Hotel Marketing Checklist for 2022 & 2023: Part 2
Today’s traveler’s journey is more fragmented than ever. With the recent proliferation of new travel super apps, distribution Goliaths such as Google and Expedia updating their ranking algorithms at a frantic pace, and the seemingly unstoppable growth of metasearch engine traffic, building and executing an effective hotel marketing strategy can seem intimidating. Maintaining a holistic, cross-channel approach is essential and always is highly recommended by our hotel management company.
The primary goal of a robust hotel marketing plan, in fact, is to increase your brand visibility (and to do so transversally), ensuring that your property is bookable wherever your potential customers choose to research their trip. Mapping your guest’s journey becomes, therefore, critical to success.
In our previous article here, we have covered 7 best practises to create a solid marketing plan and strategy for your property. In this article we will cover 8 more strategic practices for your business:
Featured Image: Kandima Maldives
Is SEO dead? We’ve heard this since the mid-2000s, but this is far from the truth. SEO has changed, sure, but for the better! As search engine algorithms rely more and more on AI and machine learning, they are changing faster than ever before. It means that all those black-hat tactics used in the late ’90s are not only useless today, but also detrimental. For example, as we write this piece, Google’s “helpful content update” is rolling out. The update devalues content created for search engines and rewards “human” content.
Finally, if you’re looking to expand your visibility in non-Google-centric countries, such as Russia or Asia, make sure to monitor how your website ranks on search engines such as Yandex or Baidu. And don’t forget “off-site” optimization! Auditing your OTA profiles at least three-four times a year is mandatory to ensure your listings are constantly fully optimized.
First, we had mass marketing; then, we had niche marketing. Today, you should focus on “ad personam” marketing. With all the data hotels can collect on their guests, prospects, and potential customers, properties can create marketing personas and segment their audience by location, segmentation, demographic, and so forth.
Make sure to differentiate your message if you’re talking to, for example, value seekers or luxury travelers, business or leisure, repeating and loyal guests, etc. You can also send diverse messages during different times of the day: a last-second overnight special offer can work wonders at 6:00 PM, but it won’t be as effective at noon.
3. Diversify and Experiment
Putting all your eggs in one basket is never a good idea. Don’t be scared of trying different approaches and multi-test. What used to work yesterday may not work tomorrow, and -in marketing- there’s no such thing as a one-size-fits-all approach.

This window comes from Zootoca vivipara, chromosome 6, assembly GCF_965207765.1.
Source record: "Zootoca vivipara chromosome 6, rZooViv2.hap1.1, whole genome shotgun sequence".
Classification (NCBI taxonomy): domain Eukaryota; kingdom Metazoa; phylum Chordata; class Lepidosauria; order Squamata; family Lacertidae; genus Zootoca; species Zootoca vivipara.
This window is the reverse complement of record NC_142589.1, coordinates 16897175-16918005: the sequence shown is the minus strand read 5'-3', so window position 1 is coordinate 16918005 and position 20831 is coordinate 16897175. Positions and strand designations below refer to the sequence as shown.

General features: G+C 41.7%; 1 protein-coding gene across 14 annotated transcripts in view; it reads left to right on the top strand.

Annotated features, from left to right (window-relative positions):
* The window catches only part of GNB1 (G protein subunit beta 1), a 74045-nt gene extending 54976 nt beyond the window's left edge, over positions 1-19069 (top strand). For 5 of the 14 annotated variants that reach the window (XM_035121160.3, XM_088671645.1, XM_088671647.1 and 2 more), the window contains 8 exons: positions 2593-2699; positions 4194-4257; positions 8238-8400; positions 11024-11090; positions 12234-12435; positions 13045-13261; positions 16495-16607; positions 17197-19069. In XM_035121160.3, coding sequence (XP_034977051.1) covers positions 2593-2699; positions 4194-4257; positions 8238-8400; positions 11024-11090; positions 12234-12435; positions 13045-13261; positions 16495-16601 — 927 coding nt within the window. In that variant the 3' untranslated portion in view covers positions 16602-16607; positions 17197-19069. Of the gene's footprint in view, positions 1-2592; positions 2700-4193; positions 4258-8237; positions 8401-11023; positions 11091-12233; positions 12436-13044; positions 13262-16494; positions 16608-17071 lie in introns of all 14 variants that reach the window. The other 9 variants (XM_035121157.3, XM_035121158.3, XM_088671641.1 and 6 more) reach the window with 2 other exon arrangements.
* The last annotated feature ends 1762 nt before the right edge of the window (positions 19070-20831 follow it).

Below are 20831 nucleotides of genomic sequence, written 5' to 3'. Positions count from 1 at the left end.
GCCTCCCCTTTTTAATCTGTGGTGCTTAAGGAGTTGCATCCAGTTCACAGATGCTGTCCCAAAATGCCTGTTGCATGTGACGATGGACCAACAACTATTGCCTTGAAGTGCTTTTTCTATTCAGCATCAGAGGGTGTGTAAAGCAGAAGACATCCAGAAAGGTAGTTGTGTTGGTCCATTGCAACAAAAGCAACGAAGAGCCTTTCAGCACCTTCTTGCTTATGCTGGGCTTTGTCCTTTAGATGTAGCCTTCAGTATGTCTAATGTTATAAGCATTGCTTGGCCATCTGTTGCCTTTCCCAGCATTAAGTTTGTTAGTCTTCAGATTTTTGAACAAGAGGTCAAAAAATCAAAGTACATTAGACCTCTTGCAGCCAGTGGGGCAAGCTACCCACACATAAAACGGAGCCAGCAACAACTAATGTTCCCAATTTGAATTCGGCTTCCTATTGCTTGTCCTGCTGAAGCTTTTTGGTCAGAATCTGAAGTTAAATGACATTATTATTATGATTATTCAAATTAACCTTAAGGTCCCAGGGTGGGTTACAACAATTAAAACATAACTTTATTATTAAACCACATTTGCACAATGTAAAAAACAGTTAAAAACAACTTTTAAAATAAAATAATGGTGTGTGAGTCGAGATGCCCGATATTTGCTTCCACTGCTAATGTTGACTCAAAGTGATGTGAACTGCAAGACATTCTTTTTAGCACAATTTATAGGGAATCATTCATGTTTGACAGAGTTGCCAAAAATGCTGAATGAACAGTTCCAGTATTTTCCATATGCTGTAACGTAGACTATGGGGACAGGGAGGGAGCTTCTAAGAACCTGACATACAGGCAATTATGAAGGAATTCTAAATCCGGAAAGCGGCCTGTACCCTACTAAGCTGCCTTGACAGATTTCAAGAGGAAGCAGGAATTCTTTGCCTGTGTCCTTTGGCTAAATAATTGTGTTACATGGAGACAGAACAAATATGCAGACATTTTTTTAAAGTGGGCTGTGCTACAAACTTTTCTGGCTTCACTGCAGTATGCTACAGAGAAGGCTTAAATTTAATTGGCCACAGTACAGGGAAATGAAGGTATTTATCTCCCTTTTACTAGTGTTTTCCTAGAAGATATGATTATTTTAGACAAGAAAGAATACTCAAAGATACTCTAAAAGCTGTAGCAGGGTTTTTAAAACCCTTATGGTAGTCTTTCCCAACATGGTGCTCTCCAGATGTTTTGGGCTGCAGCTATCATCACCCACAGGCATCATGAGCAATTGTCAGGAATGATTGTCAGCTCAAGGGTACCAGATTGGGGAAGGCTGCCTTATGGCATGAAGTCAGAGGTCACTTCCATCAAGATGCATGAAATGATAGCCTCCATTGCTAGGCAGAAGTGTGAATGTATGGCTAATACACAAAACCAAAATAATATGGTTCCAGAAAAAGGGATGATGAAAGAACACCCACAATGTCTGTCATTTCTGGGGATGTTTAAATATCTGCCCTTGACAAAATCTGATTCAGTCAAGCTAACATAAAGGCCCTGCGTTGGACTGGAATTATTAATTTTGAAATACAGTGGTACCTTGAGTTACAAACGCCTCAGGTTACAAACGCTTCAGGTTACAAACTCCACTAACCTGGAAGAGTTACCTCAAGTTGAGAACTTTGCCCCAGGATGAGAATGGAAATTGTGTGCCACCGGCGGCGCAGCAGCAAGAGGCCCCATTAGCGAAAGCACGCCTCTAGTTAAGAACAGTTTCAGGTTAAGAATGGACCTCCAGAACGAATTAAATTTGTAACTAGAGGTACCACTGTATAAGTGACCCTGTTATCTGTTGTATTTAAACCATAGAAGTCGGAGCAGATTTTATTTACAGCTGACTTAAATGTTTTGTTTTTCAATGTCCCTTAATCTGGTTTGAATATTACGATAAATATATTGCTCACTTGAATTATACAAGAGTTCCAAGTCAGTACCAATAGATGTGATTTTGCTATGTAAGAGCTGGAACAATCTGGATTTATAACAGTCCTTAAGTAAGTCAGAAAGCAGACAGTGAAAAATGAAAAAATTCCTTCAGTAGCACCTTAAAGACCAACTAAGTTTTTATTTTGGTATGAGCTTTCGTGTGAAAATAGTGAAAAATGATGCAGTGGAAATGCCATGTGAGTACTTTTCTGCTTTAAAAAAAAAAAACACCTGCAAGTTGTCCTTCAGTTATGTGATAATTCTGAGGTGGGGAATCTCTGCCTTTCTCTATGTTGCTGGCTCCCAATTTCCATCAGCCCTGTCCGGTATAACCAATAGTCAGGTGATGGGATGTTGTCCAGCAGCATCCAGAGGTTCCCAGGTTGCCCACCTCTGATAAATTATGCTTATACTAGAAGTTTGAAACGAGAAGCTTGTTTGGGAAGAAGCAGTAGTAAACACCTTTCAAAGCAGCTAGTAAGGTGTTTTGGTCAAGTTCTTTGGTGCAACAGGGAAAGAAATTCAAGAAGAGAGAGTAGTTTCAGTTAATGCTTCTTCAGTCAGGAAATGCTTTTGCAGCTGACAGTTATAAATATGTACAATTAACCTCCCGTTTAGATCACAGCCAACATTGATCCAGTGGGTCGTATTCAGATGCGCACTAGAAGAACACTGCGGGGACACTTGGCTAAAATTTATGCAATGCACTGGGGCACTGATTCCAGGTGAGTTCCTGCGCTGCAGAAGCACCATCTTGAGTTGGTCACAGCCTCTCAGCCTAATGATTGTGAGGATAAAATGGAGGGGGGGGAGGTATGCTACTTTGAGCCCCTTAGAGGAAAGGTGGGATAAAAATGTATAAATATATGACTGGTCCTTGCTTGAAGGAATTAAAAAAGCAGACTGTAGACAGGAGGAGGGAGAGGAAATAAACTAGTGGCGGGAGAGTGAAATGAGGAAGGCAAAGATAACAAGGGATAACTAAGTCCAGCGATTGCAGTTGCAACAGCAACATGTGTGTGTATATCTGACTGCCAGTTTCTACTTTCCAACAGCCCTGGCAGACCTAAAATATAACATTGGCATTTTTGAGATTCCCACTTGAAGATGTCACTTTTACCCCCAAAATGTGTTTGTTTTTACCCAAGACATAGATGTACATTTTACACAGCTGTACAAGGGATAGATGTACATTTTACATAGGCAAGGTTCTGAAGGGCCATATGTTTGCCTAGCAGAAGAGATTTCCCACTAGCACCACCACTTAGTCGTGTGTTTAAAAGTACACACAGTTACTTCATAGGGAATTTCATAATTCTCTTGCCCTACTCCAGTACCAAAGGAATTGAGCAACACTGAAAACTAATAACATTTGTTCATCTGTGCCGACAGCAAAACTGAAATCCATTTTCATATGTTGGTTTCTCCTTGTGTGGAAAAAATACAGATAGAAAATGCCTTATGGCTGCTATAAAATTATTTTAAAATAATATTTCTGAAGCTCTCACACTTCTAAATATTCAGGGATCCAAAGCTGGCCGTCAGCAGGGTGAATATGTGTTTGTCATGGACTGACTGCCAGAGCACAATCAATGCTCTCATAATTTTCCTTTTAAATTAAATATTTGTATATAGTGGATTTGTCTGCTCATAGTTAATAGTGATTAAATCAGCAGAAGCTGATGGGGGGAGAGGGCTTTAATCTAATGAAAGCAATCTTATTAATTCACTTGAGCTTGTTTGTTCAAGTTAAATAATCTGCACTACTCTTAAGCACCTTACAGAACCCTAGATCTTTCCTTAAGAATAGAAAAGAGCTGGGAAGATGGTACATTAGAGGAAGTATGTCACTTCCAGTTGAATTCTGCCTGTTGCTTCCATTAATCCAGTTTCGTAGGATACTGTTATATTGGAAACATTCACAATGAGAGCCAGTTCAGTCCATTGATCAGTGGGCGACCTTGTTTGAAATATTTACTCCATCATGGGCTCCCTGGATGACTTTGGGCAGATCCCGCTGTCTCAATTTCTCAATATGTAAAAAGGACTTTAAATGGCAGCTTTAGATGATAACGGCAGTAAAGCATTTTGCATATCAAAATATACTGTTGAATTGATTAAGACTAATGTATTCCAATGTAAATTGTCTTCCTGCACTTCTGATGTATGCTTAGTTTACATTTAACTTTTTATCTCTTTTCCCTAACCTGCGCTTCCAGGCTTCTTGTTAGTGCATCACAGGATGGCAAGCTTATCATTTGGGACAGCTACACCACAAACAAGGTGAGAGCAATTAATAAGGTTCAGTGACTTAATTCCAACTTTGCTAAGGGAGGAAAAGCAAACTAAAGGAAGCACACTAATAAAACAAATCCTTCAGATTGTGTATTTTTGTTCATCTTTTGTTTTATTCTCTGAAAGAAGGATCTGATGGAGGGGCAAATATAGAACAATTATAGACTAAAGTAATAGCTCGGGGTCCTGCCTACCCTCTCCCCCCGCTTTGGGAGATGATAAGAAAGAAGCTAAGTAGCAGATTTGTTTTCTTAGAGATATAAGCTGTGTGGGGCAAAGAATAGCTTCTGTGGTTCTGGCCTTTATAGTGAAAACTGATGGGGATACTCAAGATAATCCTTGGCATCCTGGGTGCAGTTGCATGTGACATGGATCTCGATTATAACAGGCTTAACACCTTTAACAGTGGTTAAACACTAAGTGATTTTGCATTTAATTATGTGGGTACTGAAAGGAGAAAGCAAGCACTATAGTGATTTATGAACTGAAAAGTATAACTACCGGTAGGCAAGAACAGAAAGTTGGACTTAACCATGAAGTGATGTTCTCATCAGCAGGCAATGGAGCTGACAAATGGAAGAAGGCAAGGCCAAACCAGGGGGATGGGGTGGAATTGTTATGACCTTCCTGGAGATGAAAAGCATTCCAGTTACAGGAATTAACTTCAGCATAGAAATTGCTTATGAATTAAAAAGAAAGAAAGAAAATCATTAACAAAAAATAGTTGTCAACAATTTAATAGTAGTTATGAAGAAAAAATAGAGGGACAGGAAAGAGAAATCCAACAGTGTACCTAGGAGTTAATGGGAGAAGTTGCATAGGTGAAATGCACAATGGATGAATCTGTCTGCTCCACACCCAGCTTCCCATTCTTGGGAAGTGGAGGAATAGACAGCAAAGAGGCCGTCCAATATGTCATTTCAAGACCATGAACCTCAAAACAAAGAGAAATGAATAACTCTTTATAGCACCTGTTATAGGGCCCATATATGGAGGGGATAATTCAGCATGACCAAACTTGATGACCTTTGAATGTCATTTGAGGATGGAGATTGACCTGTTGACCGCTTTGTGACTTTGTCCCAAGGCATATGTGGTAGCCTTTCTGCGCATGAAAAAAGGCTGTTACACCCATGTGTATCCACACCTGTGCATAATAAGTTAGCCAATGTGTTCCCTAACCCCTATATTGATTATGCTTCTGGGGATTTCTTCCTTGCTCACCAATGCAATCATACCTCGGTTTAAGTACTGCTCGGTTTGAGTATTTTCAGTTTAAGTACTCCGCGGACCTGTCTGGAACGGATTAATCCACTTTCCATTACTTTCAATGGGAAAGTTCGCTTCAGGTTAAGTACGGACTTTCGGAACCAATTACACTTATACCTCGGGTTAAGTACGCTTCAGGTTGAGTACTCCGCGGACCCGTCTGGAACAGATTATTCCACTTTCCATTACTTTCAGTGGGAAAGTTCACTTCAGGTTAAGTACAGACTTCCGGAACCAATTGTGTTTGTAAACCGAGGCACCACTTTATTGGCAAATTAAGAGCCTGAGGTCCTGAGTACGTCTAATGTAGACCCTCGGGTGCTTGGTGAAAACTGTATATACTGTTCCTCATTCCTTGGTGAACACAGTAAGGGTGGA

4. Understand the effectiveness of each marketing activity
Make sure to define clear KPIs and track your results. Effective marketing is a moving target, and, over the years, you will have to adapt, fine-tune, and, why not? Even make some U-turn. Recent GDPR concerns around Google Analytics privacy compliance could negatively affect how accurate marketing activities tracking will be in the future, but -at least for now- the deeper you can analyze, the better.
5. Review your distribution
That’s the one million dollar question: What is a good distribution mix? Unfortunately, there’s no straightforward answer to that. Some properties might want to increase their awareness by using OTA’s billboard effects, while others may want to focus on reducing cost-per-acquisition and increasing their direct revenue.
According to Expedia, 2/3 of travelers that end up booking directly visited an OTA before doing so. So make sure to optimize your OTAs’ listings (are your photos up-to-date? Have you listed all of your property and room amenities, points of interest, fees, policies, and settings?). OTAs are not only an integral part of a healthy distribution mix but a very effective top-funnel/brand awareness strategy too.
Featured Image: Kandima Maldives
6. Train your staff to sell better
Chances are you’re aware of your booking engine’s conversion rate, but what about your reservation department? Telephone and face-to-face are critical channels for hotels, even though, especially after the rise of online bookings, some hoteliers started considering them just operational services rather than commercial ones. Sure, you can implement that new automatic up/cross-selling tool. Still, your human staff can go a long way to redirect guests to your direct channels, upsell and increase your overall ancillary revenue. Continuous training is, therefore, crucial.
7. Communication with the team and stakeholders
Psychologist Geert Hofstede theorized the notion of the “power-distance index” (PDI). In short, the index measures the extent to which subordinates accept or challenge the authority of the people in charge. Hofstede’s PDI is lower in organizations where executives work closely with subordinates and higher in places with a strong hierarchy. It is proven that companies where candid communication between departments tend to have better results in profitability, production, and staff well-being. So make sure to keep an open flow with your staff, as they’re your most precious asset.
8. Set the right objectives to succeed
Marketing executive Sergio Zyman once stated that if you cannot track it, then it’s not marketing. We live by this rule, and so should you. Setting realistic short/mid/long-term goals and KPIs and tracking them is the key to any successful marketing strategy. And don’t forget that your objectives are not written in stone: business-wise, your KPIs can (and will) change depending on where your hotel is just starting out, in operation, or under renovation.